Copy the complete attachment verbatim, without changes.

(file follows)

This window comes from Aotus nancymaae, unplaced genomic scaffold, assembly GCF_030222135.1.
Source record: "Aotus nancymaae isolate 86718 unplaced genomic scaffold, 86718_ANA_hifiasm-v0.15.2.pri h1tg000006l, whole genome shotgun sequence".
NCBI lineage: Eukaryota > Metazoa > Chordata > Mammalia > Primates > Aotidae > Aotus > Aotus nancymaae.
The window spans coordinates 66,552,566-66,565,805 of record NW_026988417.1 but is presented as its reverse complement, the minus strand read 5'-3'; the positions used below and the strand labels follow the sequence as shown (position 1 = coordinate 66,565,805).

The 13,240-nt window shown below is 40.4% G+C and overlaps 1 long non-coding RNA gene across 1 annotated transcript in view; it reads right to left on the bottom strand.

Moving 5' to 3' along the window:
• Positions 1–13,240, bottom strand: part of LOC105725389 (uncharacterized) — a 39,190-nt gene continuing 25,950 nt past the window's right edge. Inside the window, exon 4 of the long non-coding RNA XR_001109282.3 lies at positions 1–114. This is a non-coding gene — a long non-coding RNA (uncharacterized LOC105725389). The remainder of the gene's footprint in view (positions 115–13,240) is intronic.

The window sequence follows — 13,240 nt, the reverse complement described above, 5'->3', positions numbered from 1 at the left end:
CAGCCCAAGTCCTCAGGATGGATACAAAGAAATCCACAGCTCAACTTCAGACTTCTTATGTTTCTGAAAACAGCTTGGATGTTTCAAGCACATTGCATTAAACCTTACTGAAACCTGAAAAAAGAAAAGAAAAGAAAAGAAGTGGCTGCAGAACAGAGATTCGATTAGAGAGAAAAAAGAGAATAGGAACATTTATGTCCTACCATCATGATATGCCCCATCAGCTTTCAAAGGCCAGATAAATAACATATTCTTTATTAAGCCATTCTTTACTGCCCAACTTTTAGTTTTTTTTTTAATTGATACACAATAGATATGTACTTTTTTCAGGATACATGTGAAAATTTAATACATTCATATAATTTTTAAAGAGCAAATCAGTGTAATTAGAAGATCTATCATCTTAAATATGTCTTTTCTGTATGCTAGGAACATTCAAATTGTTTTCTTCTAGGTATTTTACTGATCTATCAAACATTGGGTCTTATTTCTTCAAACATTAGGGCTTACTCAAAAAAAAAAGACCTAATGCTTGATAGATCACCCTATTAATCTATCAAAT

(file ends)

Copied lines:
This window comes from Aotus nancymaae, unplaced genomic scaffold, assembly GCF_030222135.1.
Source record: "Aotus nancymaae isolate 86718 unplaced genomic scaffold, 86718_ANA_hifiasm-v0.15.2.pri h1tg000006l, whole genome shotgun sequence".
NCBI lineage: Eukaryota > Metazoa > Chordata > Mammalia > Primates > Aotidae > Aotus > Aotus nancymaae.
The window spans coordinates 66,552,566-66,565,805 of record NW_026988417.1 but is presented as its reverse complement, the minus strand read 5'-3'; the positions used below and the strand labels follow the sequence as shown (position 1 = coordinate 66,565,805).

The 13,240-nt window shown below is 40.4% G+C and overlaps 1 long non-coding RNA gene across 1 annotated transcript in view; it reads right to left on the bottom strand.

Moving 5' to 3' along the window:
• Positions 1–13,240, bottom strand: part of LOC105725389 (uncharacterized) — a 39,190-nt gene continuing 25,950 nt past the window's right edge. Inside the window, exon 4 of the long non-coding RNA XR_001109282.3 lies at positions 1–114. This is a non-coding gene — a long non-coding RNA (uncharacterized LOC105725389). The remainder of the gene's footprint in view (positions 115–13,240) is intronic.

The window sequence follows — 13,240 nt, the reverse complement described above, 5'->3', positions numbered from 1 at the left end:
CAGCCCAAGTCCTCAGGATGGATACAAAGAAATCCACAGCTCAACTTCAGACTTCTTATGTTTCTGAAAACAGCTTGGATGTTTCAAGCACATTGCATTAAACCTTACTGAAACCTGAAAAAAGAAAAGAAAAGAAAAGAAGTGGCTGCAGAACAGAGATTCGATTAGAGAGAAAAAAGAGAATAGGAACATTTATGTCCTACCATCATGATATGCCCCATCAGCTTTCAAAGGCCAGATAAATAACATATTCTTTATTAAGCCATTCTTTACTGCCCAACTTTTAGTTTTTTTTTTAATTGATACACAATAGATATGTACTTTTTTCAGGATACATGTGAAAATTTAATACATTCATATAATTTTTAAAGAGCAAATCAGTGTAATTAGAAGATCTATCATCTTAAATATGTCTTTTCTGTATGCTAGGAACATTCAAATTGTTTTCTTCTAGGTATTTTACTGATCTATCAAACATTGGGTCTTATTTCTTCAAACATTAGGGCTTACTCAAAAAAAAAAGACCTAATGCTTGATAGATCACCCTATTAATCTATCAAAT